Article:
Malaria and Nutritional Status of Children in Anambra State, Nigeria

Main Article Content

Okeke, Obiageli Panthe
Ononye, Benjamin Uzonna
Imakwu, Cyril Ali
Uzochukwu, Chukwuebuka Uzochukwu
Amana, Gabriel Unekwu
Udeh, Nwabundo Peace
Aniekwe, Maduabuchi Isaac
Eyo, Joseph Effiong
Okafor, Fabian Chukwuemenam

Abstract

Malaria is a major cause of morbidity especially in children less than five years of age. This study was conducted to determine the relationship between malaria infection and nutritional status of some purposely selected children aged 0–36 months from hospitals in Anambra State, Nigeria. Data were collected on nutritional status using anthropometric data – age, height, weight and mid-upper arm circumference (MUAC). Malaria infection status was obtained through microscopic examination of thick films blood smears. The prevalence of malnutrition (weight-for-height Z - scores) among malaria uninfected in the community and hospital surveys was 26.7%   and 9.2% respectively, while the prevalence among the malaria parasite infected children was 21.4% and 7.4% in the community and hospital respectively. The average number of malnourished children with Z-scores <-2SD were slightly higher than WHO standard. More malaria infected boys had Z-scores <-2SD compared to the WHO standard. Prevalence of malnutrition based on MUAC among malaria parasite infected children was very high (100% and 98.1% in community and hospital, respectively). The average number of stunted (height-for-age Z-score) children in both community and hospital survey was very high compare to WHO standard.  It may be concluded that there is a high rate of malnutrition based on MUAC among malaria infected children in Anambra State.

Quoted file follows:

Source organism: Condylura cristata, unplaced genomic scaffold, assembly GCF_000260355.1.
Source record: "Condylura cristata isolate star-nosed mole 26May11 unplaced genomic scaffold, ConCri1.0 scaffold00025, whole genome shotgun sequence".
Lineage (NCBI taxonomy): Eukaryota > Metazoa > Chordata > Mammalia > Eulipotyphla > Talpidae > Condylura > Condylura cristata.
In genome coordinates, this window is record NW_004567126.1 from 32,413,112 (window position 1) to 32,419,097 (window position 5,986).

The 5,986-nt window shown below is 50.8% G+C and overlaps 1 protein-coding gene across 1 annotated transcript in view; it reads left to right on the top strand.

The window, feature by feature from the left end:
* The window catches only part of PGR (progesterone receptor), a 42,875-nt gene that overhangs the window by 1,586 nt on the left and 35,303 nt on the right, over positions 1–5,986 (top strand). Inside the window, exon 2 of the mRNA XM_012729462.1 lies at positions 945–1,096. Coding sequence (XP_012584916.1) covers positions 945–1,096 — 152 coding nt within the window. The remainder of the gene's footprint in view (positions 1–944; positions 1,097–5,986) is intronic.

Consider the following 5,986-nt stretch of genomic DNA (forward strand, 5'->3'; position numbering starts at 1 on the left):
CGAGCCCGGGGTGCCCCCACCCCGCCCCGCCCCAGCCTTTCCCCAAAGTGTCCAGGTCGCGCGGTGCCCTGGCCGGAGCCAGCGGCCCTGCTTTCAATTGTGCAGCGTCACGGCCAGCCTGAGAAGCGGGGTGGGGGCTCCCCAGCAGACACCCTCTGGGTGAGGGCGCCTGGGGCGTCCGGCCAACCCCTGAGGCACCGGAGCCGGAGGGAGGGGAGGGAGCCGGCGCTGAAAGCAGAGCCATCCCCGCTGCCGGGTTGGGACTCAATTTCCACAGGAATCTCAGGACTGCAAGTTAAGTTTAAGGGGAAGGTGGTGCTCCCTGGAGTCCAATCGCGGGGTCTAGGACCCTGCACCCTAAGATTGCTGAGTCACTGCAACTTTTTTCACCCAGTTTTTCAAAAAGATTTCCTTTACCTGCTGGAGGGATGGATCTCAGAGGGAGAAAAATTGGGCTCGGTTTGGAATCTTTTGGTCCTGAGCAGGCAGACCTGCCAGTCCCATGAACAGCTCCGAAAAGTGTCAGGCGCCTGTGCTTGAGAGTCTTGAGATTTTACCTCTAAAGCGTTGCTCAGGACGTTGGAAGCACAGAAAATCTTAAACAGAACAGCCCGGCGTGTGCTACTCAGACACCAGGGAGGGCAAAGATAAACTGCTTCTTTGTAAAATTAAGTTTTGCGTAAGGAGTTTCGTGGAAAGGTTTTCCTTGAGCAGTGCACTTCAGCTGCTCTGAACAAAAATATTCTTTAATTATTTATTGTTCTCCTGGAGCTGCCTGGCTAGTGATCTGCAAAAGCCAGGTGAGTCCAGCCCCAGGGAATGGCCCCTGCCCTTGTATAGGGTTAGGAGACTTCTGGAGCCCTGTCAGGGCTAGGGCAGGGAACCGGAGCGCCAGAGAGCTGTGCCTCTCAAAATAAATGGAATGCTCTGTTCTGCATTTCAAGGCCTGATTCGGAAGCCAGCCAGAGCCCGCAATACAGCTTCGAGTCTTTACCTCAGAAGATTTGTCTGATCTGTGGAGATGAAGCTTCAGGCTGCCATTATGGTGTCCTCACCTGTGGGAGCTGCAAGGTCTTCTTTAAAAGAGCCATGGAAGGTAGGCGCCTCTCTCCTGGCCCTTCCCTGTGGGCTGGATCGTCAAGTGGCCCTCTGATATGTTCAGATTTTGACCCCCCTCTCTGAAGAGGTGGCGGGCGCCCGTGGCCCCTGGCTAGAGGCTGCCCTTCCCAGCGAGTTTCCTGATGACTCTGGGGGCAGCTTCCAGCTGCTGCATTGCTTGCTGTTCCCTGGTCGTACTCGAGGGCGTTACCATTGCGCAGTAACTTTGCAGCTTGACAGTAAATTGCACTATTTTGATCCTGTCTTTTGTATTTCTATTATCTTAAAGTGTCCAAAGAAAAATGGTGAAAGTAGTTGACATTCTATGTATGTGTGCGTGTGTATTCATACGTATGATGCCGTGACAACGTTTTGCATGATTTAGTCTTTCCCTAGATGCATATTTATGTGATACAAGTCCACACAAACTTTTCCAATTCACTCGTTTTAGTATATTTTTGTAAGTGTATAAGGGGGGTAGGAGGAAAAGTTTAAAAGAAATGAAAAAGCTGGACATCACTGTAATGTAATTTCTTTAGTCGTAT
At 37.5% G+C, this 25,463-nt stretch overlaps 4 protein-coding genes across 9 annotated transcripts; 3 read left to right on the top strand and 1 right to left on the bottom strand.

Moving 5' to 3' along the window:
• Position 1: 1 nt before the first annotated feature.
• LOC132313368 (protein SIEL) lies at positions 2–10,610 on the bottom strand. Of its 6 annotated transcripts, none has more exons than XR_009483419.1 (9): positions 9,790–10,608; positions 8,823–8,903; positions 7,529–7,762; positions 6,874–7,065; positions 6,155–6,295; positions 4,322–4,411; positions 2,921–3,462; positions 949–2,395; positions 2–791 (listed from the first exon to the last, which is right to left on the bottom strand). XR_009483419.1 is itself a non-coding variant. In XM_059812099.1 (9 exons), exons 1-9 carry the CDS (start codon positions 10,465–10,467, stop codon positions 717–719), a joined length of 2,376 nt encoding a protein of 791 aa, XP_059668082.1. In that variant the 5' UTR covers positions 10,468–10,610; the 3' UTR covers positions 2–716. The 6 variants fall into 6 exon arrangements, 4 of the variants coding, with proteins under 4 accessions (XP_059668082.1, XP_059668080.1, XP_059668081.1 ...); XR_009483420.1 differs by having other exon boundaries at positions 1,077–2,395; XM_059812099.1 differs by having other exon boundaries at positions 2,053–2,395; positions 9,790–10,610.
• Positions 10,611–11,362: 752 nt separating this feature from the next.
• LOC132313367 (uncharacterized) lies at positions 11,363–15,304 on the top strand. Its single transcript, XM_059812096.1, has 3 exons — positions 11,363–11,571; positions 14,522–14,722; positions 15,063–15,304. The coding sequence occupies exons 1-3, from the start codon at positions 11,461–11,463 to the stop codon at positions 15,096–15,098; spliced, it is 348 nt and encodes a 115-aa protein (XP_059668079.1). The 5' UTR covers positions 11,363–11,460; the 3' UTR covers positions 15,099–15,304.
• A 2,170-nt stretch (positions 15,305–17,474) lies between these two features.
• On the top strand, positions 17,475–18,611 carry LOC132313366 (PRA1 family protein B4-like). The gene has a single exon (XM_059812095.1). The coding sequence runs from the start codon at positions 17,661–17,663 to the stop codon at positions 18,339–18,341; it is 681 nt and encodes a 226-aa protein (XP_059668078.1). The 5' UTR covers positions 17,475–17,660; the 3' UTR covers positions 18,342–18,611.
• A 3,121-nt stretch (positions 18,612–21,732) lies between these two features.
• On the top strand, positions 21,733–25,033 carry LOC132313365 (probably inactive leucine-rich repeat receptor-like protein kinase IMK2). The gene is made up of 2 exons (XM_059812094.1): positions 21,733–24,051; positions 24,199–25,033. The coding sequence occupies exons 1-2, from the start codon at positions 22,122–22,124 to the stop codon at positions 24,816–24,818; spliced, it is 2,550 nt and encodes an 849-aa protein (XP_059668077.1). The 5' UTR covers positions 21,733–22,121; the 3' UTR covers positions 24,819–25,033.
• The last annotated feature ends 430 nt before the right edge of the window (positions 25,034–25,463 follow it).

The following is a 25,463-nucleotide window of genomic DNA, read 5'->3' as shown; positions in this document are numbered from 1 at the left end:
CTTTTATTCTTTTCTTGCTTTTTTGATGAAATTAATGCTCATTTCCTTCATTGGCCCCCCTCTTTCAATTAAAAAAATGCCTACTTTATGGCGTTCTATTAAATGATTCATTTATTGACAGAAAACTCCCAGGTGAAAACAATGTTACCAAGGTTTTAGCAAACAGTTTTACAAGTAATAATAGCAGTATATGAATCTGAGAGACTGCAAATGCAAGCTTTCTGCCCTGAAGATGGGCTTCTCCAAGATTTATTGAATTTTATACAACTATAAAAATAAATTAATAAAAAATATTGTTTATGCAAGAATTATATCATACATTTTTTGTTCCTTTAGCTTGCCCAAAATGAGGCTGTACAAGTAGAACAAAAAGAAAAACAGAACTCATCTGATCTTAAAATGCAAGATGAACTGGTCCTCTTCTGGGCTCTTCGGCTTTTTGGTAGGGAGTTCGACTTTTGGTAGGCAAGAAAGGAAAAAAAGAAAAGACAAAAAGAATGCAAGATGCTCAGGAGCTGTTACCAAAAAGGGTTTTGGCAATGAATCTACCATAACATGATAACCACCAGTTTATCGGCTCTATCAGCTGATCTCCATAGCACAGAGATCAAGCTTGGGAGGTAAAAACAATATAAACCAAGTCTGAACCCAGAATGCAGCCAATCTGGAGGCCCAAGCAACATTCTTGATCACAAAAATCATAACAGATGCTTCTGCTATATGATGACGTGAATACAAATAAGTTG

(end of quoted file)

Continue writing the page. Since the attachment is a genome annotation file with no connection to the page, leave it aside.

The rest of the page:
Keywords:
Malaria, nutritional status, children, Anambra State.

Article Details

How to Cite
Panthe, O. O., Uzonna, O. B., Ali, I. C., Uzochukwu, U. C., Unekwu, A. G., Peace, U. N., Isaac, A. M., Effiong, E. J., & Chukwuemenam, O. F. (2020). Malaria and Nutritional Status of Children in Anambra State, Nigeria. Asian Journal of Research in Zoology, 3(4), 61-74. https://doi.org/10.9734/ajriz/2020/v3i430100
Section
Original Research Article

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